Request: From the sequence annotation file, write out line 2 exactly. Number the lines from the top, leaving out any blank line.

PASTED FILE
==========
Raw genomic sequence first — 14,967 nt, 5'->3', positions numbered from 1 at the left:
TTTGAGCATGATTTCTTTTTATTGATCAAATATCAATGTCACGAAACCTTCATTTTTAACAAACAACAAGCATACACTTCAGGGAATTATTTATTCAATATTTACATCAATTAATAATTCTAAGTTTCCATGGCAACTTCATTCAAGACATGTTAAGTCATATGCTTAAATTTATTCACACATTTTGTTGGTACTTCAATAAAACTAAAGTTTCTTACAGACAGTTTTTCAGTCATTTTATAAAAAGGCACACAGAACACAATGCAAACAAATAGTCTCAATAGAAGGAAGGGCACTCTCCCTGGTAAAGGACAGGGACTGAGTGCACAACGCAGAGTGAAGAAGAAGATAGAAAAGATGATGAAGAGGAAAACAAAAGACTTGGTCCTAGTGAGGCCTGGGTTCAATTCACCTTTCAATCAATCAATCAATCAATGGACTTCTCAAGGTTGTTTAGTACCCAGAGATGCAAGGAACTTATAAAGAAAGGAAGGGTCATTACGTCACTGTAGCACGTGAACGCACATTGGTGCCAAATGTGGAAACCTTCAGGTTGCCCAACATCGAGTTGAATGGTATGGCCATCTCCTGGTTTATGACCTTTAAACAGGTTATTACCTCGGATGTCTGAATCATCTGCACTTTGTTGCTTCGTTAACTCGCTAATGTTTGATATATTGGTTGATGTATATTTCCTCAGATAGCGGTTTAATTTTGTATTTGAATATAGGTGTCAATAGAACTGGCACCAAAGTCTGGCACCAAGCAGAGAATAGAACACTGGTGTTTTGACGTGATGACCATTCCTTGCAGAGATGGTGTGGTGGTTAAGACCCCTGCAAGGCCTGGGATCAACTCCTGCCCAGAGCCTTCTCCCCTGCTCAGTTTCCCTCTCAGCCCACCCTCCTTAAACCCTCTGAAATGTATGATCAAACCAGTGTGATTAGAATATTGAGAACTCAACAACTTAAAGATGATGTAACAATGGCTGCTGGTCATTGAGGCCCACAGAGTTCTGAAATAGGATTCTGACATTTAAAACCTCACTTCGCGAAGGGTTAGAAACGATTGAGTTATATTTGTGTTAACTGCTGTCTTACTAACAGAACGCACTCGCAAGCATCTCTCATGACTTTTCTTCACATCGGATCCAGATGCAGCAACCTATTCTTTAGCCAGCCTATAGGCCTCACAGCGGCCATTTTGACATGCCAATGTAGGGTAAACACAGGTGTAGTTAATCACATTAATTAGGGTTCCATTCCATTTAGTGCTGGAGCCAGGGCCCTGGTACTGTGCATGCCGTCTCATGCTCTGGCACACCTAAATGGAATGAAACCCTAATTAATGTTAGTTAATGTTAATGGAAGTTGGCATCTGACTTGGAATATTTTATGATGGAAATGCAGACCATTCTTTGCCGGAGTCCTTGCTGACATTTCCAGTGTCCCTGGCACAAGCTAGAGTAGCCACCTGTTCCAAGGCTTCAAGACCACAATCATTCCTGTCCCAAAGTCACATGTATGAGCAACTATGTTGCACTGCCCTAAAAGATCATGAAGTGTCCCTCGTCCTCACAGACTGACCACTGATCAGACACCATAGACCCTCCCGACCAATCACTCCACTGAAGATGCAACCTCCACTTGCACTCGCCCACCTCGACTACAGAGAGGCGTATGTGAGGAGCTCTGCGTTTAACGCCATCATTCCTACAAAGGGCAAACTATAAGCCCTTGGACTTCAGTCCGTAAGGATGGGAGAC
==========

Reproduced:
TTTGAGCATGATTTCTTTTTATTGATCAAATATCAATGTCACGAAACCTTCATTTTTAACAAACAACAAGCATACACTTCAGGGAATTATTTATTCAATATTTACATCAATTAATAATTCTAAGTTTCCATGGCAACTTCATTCAAGACATGTTAAGTCATATGCTTAAATTTATTCACACATTTTGTTGGTACTTCAATAAAACTAAAGTTTCTTACAGACAGTTTTTCAGTCATTTTATAAAAAGGCACACAGAACACAATGCAAACAAATAGTCTCAATAGAAGGAAGGGCACTCTCCCTGGTAAAGGACAGGGACTGAGTGCACAACGCAGAGTGAAGAAGAAGATAGAAAAGATGATGAAGAGGAAAACAAAAGACTTGGTCCTAGTGAGGCCTGGGTTCAATTCACCTTTCAATCAATCAATCAATCAATGGACTTCTCAAGGTTGTTTAGTACCCAGAGATGCAAGGAACTTATAAAGAAAGGAAGGGTCATTACGTCACTGTAGCACGTGAACGCACATTGGTGCCAAATGTGGAAACCTTCAGGTTGCCCAACATCGAGTTGAATGGTATGGCCATCTCCTGGTTTATGACCTTTAAACAGGTTATTACCTCGGATGTCTGAATCATCTGCACTTTGTTGCTTCGTTAACTCGCTAATGTTTGATATATTGGTTGATGTATATTTCCTCAGATAGCGGTTTAATTTTGTATTTGAATATAGGTGTCAATAGAACTGGCACCAAAGTCTGGCACCAAGCAGAGAATAGAACACTGGTGTTTTGACGTGATGACCATTCCTTGCAGAGATGGTGTGGTGGTTAAGACCCCTGCAAGGCCTGGGATCAACTCCTGCCCAGAGCCTTCTCCCCTGCTCAGTTTCCCTCTCAGCCCACCCTCCTTAAACCCTCTGAAATGTATGATCAAACCAGTGTGATTAGAATATTGAGAACTCAACAACTTAAAGATGATGTAACAATGGCTGCTGGTCATTGAGGCCCACAGAGTTCTGAAATAGGATTCTGACATTTAAAACCTCACTTCGCGAAGGGTTAGAAACGATTGAGTTATATTTGTGTTAACTGCTGTCTTACTAACAGAACGCACTCGCAAGCATCTCTCATGACTTTTCTTCACATCGGATCCAGATGCAGCAACCTATTCTTTAGCCAGCCTATAGGCCTCACAGCGGCCATTTTGACATGCCAATGTAGGGTAAACACAGGTGTAGTTAATCACATTAATTAGGGTTCCATTCCATTTAGTGCTGGAGCCAGGGCCCTGGTACTGTGCATGCCGTCTCATGCTCTGGCACACCTAAATGGAATGAAACCCTAATTAATGTTAGTTAATGTTAATGGAAGTTGGCATCTGACTTGGAATATTTTATGATGGAAATGCAGACCATTCTTTGCCGGAGTCCTTGCTGACATTTCCAGTGTCCCTGGCACAAGCTAGAGTAGCCACCTGTTCCAAGGCTTCAAGACCACAATCATTCCTGTCCCAAAGTCACATGTATGAGCAACTATGTTGCACTGCCCTAAAAGATCATGAAGTGTCCCTCGTCCTCACAGACTGACCACTGATCAGACACCATAGACCCTCCCGACCAATCACTCCACTGAAGATGCAACCTCCACTTGCACTCGCCCACCTCGACTACAGAGAGGCGTATGTGAGGAGCTCTGCGTTTAACGCCATCATTCCTACAAAGGGCAAACTATAAGCCCTTGGACTTCAGTCCGTAAGGATGGGAGAC